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A question I often receive by email is how to tell the difference between youth hostels and backpackers hostels – so I’ve done my best to outline this for you in this article!
Long gone are the days of having to do a shift cleaning the toilet to earn your hostel bunkbed (unless of course you’re volunteering as a cleaner for a free stay!).
Yet youth hostels still exist so here’s how to tell the difference and hopefully, choose the style of hostel that fits you best!
Youth Hostels vs Backpackers Hostels
What is a Youth Hostel?
Whilst traditional youth hostels are still widespread, most commonly associated with associations such as YHA UK and Hostelling International, their concept is slowly starting to adapt to include more boutique city destinations and accommodation for travellers over 18 years old.
Traditionally, a youth hostel was a cheap form of basic accommodation provided to enable school children (strictly under-18) to travel in groups to the countryside and escape their urban life in cities. This was the idea that gave birth to the first hostels opened over 100 years ago by Richard Schirrmann who you can read more about in my brief history of hostels and in this book.
These days, a lot of youth hostels still retain features of traditional hostels such as:
- Separate sex dorms (i.e. no mixed dorms)
- Majority dormitory style rooms (i.e. few private rooms)
- A communal kitchen
- Shared showering and toilet facilities
- Communal spaces for guests
Edit 20/04/2017: Thanks to Dan, a hostel owner who commented on this post, who explained that some youth hostels still require guests to leave the hostel during the daytime (for example between 10am and 5pm). This is a traditional feature of youth hostelling that some hostels still retain in order to keep down the cost of running the hostel and get cleaning done.
Who should stay in a Youth Hostel?
Whilst youth hostels are still a great form of budget accommodation for all ages, they seem to be best suited to school groups, families, and the more mature traveller.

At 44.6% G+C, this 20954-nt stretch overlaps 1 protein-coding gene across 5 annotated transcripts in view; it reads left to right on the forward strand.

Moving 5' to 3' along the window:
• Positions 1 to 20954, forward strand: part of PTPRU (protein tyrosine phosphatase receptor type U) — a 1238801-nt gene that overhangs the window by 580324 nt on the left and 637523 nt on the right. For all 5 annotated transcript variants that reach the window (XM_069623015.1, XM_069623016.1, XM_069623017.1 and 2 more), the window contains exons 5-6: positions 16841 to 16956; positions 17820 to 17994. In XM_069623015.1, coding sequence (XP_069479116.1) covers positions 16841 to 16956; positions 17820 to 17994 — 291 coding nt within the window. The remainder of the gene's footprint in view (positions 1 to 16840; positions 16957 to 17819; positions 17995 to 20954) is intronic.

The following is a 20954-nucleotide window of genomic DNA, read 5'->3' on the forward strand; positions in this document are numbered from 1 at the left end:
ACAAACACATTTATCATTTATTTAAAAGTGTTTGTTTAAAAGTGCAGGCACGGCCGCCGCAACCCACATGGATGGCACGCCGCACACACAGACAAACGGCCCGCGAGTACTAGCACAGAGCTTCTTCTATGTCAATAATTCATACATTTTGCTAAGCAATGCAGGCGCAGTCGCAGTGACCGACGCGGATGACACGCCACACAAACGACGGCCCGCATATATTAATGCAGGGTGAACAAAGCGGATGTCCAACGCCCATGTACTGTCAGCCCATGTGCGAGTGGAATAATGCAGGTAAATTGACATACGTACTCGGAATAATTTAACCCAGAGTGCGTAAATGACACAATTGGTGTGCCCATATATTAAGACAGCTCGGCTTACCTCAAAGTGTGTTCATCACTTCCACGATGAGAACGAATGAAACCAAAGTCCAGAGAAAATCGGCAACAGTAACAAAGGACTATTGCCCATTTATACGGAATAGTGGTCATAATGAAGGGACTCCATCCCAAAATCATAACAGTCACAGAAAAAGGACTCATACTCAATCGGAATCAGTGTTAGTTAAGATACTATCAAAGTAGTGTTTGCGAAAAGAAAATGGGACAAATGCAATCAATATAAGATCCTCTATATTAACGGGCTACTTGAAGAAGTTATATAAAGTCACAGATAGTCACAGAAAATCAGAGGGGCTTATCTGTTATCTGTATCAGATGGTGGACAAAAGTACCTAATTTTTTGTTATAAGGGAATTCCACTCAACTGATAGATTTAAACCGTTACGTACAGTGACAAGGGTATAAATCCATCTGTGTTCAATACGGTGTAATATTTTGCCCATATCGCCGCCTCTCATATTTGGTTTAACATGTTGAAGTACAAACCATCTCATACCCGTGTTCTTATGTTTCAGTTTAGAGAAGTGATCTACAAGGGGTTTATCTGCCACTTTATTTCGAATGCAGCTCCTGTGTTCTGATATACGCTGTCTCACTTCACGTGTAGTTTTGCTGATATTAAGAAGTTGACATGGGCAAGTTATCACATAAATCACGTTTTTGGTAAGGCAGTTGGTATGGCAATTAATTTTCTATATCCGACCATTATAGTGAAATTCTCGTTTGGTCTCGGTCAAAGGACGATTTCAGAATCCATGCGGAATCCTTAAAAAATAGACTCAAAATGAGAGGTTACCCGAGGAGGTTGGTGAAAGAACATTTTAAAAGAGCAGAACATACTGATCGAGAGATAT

By mature, I mean a traveller who would rather enjoy long hikes in national parks than get absolutely hammered on 10 tequila shots in the red light district of Amsterdam. Of course, you can be both, but given the tendency of many youth hostels (especially in the UK) to be located in rural countryside locations it may prove difficult.
Overall, the atmosphere of youth hostels tends to be calmer and more relaxed so perfect for those who are looking for outdoor adventure.
What is a Backpackers Hostel?
The clue is in the name here, but to make it clear these hostels are most suited to travellers heading to Europe on their gap year with one big backpack and a wish to experience not only the sights, sounds and cultures of European destinations – but to have a lot of fun while they’re doing it!
The social element is what makes a backpackers hostel just that little bit more fun than a youth hostel (no offence to all the youth hostels out there that I love!). The atmosphere is less about relaxing after a long day of hill-walking and more about getting to know other guests over drinking games, cooking workshops and day/night tours of the city.
Who should stay in a Backpackers Hostel?
The answer to this question really depends on which type of hostel you choose to stay in. Which in turn depends on your own travel style and personality.
Smaller, independent backpackers hostels can vary so much in the smallest ways, such as whether they do or don’t accept families, whether there is an age restriction on guests, whether they offer 24 hour reception or have a guest curfew, and so much more.
The only way to truly know whether you should stay in a hostel is to read the description and bio carefully. To understand more about the different hostel options read: Booking Hostels That Are Right For You.
I hope I helped clear up a bit of confusion for those of you who are new to hostel travel and if you have any more questions as always, don’t hesitate to ask!
Lots of love,
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